vegetatively. Insects and diseases are rarely seriousproblems on most herbs.
PREPARING HERBS AND SPICES
Stems, flowers, and leaves can be tied togetherfor curing in small bundles and hung upsidedown in a dry, shady location (such as a garage,shed, or kitchen) until dry. Leaves and flowersalso can be dried in a shallow tray in the shade.Dry leaves and flowers can then be pulverizedby rubbing them between the palms and fin-gers. Store in airtight glass containers in thedark. Seeds from plants such as coriander, aniseand dill can be collected by placing the dryheads in a paper sack and separating the seedsby hand.
DESCRIPTIONS OF HERBSAND SPICES
The following descriptions can be helpful inselecting herbs to be grown in a small area.
A perennial plant with lightgreen, fleshy tapered leaves and spiny margins.Leaves form a rosette at the base of the plant.Cultivate in a greenhouse, sunroom or window-sill to keep from freezing (minimum of 41
F).Propagate from suckers that form at the base of the plant. Aloes prefer full sun to light shadeand well-drained soils. Leaves exude a gelati-nous sap when broken and can be used to treatburns and itchy skin.
Atall, bushy annual with green to red lanceolateto oblong leaves. Flowers occur in clustersfrom 6 to12 in long; prefers well-drained soilsand full sun. Leaves high in protein, cookedlike spinach. Red to black seeds grind intoflour for baking
. A biennialor perennial plant up to 8 feet tall. Oftencalled wild celery, angelica has purplish hollowstems. Umbel-shaped flower head with smallwhite to greenish flowers. Prefers moist, well-drained, rich soils and partial shade. Seeds re-quire light (do not cover seed) and 62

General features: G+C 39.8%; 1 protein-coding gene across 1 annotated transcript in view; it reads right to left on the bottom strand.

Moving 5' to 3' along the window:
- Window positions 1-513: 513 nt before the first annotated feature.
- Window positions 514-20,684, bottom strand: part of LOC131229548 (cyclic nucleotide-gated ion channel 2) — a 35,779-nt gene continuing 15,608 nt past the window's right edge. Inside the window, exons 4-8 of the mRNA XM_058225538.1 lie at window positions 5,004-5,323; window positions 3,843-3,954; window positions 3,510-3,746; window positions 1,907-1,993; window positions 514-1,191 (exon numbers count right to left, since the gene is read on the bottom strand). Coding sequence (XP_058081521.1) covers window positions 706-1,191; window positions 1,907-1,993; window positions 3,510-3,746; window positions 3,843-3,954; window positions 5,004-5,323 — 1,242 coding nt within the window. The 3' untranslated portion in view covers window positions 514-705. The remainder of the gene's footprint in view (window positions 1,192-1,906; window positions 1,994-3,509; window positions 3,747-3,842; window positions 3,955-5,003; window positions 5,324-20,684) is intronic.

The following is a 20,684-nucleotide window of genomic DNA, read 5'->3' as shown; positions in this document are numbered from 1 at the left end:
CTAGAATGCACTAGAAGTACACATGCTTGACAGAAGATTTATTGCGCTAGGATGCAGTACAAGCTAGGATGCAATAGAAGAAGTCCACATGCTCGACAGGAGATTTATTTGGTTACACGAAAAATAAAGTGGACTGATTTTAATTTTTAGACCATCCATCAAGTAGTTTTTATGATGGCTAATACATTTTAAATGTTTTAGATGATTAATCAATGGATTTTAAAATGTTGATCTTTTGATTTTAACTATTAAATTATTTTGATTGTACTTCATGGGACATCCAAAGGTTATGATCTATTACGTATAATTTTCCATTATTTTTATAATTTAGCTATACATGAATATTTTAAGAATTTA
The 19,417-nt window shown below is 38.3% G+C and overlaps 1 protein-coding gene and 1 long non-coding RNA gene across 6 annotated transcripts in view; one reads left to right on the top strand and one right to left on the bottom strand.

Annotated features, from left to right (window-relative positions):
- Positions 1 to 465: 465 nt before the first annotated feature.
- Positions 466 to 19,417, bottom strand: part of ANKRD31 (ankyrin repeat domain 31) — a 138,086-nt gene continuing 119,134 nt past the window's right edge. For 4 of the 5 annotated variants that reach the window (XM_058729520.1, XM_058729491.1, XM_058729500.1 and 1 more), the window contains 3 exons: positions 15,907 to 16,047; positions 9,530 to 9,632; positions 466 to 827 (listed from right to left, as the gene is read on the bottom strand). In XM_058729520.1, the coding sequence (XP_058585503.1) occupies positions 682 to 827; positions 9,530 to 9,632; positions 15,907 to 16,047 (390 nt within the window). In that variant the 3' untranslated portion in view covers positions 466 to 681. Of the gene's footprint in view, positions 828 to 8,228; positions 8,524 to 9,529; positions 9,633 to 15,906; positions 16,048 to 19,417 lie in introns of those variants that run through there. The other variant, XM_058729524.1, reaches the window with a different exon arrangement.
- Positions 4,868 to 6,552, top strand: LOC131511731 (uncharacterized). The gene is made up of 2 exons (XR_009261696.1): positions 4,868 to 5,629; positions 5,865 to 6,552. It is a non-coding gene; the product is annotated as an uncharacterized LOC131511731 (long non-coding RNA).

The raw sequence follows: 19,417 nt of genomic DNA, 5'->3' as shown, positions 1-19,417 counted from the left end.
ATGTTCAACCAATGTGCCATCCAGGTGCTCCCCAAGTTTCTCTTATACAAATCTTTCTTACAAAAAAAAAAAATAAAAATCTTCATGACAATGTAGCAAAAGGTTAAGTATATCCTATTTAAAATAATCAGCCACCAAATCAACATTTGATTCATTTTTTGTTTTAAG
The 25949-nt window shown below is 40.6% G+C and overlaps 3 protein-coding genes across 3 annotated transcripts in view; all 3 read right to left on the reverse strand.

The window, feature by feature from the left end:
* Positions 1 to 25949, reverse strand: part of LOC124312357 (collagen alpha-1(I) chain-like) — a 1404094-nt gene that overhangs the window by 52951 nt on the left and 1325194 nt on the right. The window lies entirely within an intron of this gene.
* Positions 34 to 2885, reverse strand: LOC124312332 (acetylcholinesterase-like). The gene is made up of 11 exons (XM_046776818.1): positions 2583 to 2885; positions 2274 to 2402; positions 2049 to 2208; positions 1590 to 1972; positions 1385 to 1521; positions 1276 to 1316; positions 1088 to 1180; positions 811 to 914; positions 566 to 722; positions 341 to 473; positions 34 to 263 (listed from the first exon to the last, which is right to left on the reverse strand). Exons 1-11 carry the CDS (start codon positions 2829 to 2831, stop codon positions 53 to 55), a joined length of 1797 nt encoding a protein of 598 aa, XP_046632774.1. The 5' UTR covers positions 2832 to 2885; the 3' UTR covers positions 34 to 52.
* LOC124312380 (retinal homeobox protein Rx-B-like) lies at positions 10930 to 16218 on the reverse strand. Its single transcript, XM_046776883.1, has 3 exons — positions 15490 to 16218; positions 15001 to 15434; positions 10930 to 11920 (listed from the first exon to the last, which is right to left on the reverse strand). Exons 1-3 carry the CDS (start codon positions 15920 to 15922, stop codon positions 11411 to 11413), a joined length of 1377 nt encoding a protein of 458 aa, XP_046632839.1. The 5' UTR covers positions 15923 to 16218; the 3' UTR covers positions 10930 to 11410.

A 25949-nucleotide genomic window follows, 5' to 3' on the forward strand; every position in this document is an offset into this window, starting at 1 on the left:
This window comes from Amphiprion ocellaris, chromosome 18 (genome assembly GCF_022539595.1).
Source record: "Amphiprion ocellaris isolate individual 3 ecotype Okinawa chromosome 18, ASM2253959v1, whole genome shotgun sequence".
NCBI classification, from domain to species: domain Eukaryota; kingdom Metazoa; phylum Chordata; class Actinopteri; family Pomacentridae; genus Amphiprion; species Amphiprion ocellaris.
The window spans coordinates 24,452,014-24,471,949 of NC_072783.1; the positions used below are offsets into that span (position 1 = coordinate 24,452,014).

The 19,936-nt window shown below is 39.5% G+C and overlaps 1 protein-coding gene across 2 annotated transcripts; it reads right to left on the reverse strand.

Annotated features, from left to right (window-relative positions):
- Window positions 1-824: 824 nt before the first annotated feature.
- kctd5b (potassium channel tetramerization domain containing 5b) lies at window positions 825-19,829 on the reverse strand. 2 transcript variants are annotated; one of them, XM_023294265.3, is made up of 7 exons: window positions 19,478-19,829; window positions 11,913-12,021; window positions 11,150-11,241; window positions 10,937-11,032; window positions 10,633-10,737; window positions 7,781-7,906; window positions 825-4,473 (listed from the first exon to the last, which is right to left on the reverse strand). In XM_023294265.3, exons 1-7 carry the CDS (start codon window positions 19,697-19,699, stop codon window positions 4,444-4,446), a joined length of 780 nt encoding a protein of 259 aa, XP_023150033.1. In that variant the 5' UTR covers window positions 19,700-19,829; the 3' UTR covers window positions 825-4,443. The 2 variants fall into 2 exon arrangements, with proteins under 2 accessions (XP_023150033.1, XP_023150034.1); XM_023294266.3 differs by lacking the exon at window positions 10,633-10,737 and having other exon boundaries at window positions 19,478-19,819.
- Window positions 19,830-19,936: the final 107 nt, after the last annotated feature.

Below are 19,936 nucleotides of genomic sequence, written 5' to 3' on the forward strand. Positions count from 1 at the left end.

F togerminate. Licorice-flavored leaves can beadded to soups, stews, salads, teas and fish forflavor. Stems can be candied. Leaves can alsobe used in potpourri
Also called ani-seed, anise is an annual that grows up to 2 feettall with small, yellowish-white flowers in anumbel-shaped head. Anise likes relatively dry,well-drained soil and full sun. Seeds germinatein 20 days at a temperature of 70
F. Licorice-flavored leaves can be used to make tea and fla-vor soups, stews and salads. Seed can be groundor used whole to flavor cheese and eggs. Aniseenhances the sweetness of cake, cookies andother pastries. Seeds can be crushed and addedto sachets.
(Eruca vesicaria subsp. sativa).
Up-right annual with toothed leaves and four-pet-aled, cream-colored flowers. Prefers moist, well-drained rich soil and full sun to partial shade.Leaves are very pungent and used in salads, stirfries, sauces and to flavor soups.
. Often referred toas sweet basil, this annual grows up to 2 feettall. Leaves are very fragrant with a rich, mildlyspicy, mint/clove flavor. Prefers moist, well-drained rich soil and full sun. Germination isoptimum at 75 to 85
F. Use fresh leaves formaximum flavor in tomato sauces, salads, vin-egars, teas, and eggs, and on lamb, fish andpoultry. Add dry leaves to potpourris and sa-chets. Other species of basil vary in color, form,flavor and fragrance.
An annual, 1
to 2 feet tall with hollow stems and numer-ous grayish-green hairy leaves up to 6 inlong. Blooms are star-shaped blue flowers.Prefers rich, moist, sandy loam soils and fullsun. Grows easily from seed. Add leaves totea for a crisp cucumber-like flavor. Youngleaves can be finely chopped and added to